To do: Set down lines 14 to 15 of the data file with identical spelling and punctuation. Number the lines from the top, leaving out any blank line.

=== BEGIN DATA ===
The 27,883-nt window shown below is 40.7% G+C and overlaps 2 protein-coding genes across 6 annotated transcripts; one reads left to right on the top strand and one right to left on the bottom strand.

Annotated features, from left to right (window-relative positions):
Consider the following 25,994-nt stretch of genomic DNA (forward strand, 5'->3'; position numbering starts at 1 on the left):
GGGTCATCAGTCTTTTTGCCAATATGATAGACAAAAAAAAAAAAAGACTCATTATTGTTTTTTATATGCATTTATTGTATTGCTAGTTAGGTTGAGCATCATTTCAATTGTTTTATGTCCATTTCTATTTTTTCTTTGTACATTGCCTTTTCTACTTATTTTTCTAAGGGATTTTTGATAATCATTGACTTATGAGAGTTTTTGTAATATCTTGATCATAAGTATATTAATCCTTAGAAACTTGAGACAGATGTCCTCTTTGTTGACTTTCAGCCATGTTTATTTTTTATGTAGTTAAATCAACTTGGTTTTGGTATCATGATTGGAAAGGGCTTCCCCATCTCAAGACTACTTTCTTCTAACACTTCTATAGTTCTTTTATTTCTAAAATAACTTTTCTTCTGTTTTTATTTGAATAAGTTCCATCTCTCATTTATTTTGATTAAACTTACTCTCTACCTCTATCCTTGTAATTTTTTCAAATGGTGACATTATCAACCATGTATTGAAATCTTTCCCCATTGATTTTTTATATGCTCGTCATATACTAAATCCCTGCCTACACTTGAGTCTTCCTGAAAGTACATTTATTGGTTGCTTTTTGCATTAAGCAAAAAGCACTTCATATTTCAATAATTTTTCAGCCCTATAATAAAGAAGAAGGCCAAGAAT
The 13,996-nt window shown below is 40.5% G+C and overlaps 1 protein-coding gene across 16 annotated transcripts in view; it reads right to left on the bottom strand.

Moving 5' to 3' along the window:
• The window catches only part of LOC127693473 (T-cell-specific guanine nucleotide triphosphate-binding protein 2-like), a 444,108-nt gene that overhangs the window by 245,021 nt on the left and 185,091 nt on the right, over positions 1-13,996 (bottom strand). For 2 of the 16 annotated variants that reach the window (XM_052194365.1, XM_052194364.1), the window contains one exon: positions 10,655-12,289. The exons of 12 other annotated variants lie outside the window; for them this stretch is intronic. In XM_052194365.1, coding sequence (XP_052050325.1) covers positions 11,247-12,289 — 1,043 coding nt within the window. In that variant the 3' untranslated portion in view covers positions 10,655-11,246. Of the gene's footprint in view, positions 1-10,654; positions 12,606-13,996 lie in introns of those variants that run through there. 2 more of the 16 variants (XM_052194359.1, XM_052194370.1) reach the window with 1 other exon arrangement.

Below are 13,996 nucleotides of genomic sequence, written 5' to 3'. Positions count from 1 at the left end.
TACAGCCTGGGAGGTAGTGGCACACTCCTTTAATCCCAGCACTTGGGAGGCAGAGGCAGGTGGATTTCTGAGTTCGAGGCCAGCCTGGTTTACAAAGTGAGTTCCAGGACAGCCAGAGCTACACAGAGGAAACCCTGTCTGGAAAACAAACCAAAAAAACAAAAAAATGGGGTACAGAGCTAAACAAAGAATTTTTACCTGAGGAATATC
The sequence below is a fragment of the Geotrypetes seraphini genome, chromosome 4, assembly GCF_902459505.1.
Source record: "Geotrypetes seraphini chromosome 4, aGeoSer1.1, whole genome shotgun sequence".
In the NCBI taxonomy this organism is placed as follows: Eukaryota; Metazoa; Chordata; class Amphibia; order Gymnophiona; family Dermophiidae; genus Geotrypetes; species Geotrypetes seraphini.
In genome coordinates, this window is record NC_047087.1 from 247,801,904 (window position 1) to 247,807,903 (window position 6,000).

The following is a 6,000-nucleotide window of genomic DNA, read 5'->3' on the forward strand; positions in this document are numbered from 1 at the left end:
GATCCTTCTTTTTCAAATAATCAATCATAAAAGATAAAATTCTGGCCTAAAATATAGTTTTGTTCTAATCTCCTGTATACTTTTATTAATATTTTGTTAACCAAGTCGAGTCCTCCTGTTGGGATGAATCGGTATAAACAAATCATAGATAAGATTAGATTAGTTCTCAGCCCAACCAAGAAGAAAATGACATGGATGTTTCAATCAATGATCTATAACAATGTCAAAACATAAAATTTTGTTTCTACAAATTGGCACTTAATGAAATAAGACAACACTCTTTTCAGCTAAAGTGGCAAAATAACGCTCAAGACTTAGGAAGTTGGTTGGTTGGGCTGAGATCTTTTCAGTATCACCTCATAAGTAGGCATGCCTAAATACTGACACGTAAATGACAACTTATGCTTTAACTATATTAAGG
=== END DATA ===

The following is a 6,000-nucleotide window of genomic DNA, read 5'->3' on the forward strand; positions in this document are numbered from 1 at the left end:
GATCCTTCTTTTTCAAATAATCAATCATAAAAGATAAAATTCTGGCCTAAAATATAGTTTTGTTCTAATCTCCTGTATACTTTTATTAATATTTTGTTAACCAAGTCGAGTCCTCCTGTTGGGATGAATCGGTATAAACAAATCATAGATAAGATTAGATTAGTTCTCAGCCCAACCAAGAAGAAAATGACATGGATGTTTCAATCAATGATCTATAACAATGTCAAAACATAAAATTTTGTTTCTACAAATTGGCACTTAATGAAATAAGACAACACTCTTTTCAGCTAAAGTGGCAAAATAACGCTCAAGACTTAGGAAGTTGGTTGGTTGGGCTGAGATCTTTTCAGTATCACCTCATAAGTAGGCATGCCTAAATACTGACACGTAAATGACAACTTATGCTTTAACTATATTAAGG